2024 Lexus TX: Trying to Succeed Where the RX L Failed

Strong points
  • Comfortable and versatile cabin
  • Top-notch build quality
  • Easy to drive with superb ergonomics
  • Great fuel economy (TX 500h)
Weak points
  • TX 500h has six seats only
  • TX 350 offers modest fuel savings over a V6
  • Uninspiring handling
Full report

Lexus was one of the first companies to enter the luxury SUV game with the RX 300 in 1998. Of course, a lot of things have changed since, with customers always looking for bigger and more versatile models, but there’s no denying how lucrative these machines can be.

Building on the immense success of the RX, Lexus attempted to please families searching for a three-row alternative with the introduction of the RX L in 2018, which was about 11 cm longer. Alas, the plan failed. The more popular Acura MDX and Infiniti QX60 were unthreatened.

For 2024, Lexus is taking another shot at the segment with a standalone SUV family that won’t cannibalize sales of the five-passenger RX. Meet the all-new TX, a fancy cousin of the Toyota Grand Highlander that’s trying to play the same role on the mainstream side.

TX as in Texas

Lexus invited The Car Guide to Austin, Texas for a media presentation and test drive of the TX, which will arrive in dealerships sometime in the next few weeks. Styling is nothing to write about, except maybe for the blacked-out D-pillars that make it look like the roof is floating above the cabin. The front grille has a more understated appearance than in years past, while the GA-K platform underneath is shared with the NX and RX.

Photo: Antoine Joubert

From the Audi Q7 to the Cadillac XT6 to the Genesis GV80, there’s plenty of selection when it comes to three-row luxury SUVs. Lexus needed to cover all the bases to hopefully attract a large number of people. There may not be a high-performance model to compete with the likes of, say, a BMW X5 M, but with a choice of three powertrain options and five trim levels, the TX should appeal to families with luxury transportation needs.

The top-line TX 550h+ is a plug-in hybrid (the first-ever American-made Lexus PHEV) built around the 3.5-litre V6 and an 18.1kWh battery shared with the NX 450h+ and RX 450h+, enabling 53 km of zero-emission range. We’ll see it in showrooms later in 2024. The TX 550h (regular hybrid) and entry-level TX 350 will arrive first. By the way, all Canadian-bound units will come standard with all-wheel drive.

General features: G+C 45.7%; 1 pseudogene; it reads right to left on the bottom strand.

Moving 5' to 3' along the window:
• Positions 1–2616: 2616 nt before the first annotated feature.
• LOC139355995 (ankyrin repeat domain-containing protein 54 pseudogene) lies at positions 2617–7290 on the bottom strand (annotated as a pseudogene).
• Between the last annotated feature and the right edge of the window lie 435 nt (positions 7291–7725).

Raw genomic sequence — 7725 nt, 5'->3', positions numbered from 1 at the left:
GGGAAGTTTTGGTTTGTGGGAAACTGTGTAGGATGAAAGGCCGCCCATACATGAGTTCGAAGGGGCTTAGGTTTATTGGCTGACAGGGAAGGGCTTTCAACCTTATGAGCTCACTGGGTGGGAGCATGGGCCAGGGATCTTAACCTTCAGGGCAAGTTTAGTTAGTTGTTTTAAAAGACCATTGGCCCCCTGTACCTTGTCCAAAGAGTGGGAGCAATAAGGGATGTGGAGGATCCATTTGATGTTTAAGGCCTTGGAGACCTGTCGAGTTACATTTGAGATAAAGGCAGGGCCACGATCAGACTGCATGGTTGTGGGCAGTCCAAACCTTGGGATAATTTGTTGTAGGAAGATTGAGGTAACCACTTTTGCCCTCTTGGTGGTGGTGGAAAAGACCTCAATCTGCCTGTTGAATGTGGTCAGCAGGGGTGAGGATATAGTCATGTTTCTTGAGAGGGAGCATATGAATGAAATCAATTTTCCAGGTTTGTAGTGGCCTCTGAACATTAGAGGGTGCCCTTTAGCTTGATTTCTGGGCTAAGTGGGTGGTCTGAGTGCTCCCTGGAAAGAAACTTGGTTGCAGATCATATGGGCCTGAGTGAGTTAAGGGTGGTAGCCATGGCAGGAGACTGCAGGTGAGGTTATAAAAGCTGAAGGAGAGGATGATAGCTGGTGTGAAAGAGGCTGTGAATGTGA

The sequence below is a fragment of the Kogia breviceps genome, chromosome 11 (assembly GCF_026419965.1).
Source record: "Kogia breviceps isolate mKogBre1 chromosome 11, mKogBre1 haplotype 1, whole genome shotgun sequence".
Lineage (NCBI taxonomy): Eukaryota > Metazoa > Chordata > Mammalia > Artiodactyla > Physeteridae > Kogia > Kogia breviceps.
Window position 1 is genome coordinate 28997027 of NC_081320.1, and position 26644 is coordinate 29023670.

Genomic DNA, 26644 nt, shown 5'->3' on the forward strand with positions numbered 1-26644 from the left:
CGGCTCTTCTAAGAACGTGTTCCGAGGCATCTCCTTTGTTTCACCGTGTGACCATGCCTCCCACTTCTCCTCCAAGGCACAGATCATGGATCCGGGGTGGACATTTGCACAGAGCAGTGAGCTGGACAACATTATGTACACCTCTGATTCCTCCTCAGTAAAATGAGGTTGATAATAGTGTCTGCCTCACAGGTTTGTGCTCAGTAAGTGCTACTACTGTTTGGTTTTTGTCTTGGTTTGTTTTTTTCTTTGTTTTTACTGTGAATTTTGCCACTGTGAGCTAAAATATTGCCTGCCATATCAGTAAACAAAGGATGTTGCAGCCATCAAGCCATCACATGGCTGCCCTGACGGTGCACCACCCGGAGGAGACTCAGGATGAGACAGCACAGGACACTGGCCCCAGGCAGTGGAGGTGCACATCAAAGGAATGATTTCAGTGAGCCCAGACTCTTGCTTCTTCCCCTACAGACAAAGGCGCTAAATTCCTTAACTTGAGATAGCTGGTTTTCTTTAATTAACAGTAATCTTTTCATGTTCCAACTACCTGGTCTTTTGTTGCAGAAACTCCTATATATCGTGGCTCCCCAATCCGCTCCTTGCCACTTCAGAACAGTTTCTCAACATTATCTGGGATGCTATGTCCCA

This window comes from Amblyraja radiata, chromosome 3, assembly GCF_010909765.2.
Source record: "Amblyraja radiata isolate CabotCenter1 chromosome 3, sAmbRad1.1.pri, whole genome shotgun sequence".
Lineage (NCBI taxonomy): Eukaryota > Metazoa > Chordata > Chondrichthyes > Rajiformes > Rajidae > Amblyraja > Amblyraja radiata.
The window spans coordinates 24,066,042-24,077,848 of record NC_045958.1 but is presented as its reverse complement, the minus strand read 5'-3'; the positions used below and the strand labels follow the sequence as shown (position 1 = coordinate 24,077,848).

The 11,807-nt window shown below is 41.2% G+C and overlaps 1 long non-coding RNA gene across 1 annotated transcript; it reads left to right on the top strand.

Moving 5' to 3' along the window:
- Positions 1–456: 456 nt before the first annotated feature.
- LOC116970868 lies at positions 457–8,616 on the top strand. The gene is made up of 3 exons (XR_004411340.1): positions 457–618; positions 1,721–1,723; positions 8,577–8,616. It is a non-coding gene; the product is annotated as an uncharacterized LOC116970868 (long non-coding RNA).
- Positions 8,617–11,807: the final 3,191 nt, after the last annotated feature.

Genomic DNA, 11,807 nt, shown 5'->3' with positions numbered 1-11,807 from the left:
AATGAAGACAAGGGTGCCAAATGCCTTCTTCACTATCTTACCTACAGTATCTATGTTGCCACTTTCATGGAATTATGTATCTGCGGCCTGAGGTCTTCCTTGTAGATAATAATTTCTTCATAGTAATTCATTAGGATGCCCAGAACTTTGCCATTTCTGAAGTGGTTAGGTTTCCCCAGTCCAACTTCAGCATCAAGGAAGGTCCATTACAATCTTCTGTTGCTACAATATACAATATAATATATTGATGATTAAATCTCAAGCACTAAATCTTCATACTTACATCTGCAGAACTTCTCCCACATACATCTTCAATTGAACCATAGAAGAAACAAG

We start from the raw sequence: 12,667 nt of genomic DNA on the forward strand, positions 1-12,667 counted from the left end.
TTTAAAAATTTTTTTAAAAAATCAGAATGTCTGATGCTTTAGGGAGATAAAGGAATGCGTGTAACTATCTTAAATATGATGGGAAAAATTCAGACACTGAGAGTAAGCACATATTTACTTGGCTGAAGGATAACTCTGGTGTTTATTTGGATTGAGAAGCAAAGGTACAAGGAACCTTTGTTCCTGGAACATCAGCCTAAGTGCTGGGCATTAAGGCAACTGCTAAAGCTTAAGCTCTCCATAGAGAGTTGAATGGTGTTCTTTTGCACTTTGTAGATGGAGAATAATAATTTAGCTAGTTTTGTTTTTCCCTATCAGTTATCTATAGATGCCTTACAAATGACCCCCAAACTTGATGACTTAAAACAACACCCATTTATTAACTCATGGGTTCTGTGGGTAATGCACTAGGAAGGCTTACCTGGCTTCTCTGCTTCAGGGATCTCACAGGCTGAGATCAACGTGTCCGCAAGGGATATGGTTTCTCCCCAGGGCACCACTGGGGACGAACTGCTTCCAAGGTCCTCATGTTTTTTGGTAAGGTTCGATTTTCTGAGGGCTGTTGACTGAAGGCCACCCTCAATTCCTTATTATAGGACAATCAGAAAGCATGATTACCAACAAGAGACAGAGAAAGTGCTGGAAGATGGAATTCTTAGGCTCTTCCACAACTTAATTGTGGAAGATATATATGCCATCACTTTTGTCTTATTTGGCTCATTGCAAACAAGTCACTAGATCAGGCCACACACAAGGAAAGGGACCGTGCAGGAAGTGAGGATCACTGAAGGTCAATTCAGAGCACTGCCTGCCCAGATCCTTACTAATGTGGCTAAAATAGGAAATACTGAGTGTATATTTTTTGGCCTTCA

Photo: Antoine Joubert

Hybrid Hero

We started the day behind the wheel of a fully loaded TX 500h F SPORT Performance 3. The level of luxury is remarkable, as is fit and finish. And attention to detail is only matched by Lexus’ flawless build quality. That being said, the colour combinations could use some spicing up, and customization options are limited. F SPORT Performance 2 and F SPORT Performance 3 models feature black, dark brown or cream-coloured leather in a six-seat configuration only. With second-row captain’s chairs instead of a conventional three-passenger bench seat, some hybrid customers will have to compromise.

Photo: Antoine Joubert

Blessed with a turbocharged 2.4-litre four-cylinder engine and a pair of electric motors, not to mention a six-speed transmission, the TX 500h generates a combined 366 horsepower and 406 lb-ft. of torque—matching the performance of an Acura MDX Type S while burning 30 percent less fuel. Granted, Acura has a clear edge in the handling department, whereas this Lexus doesn’t seem to know what sport means.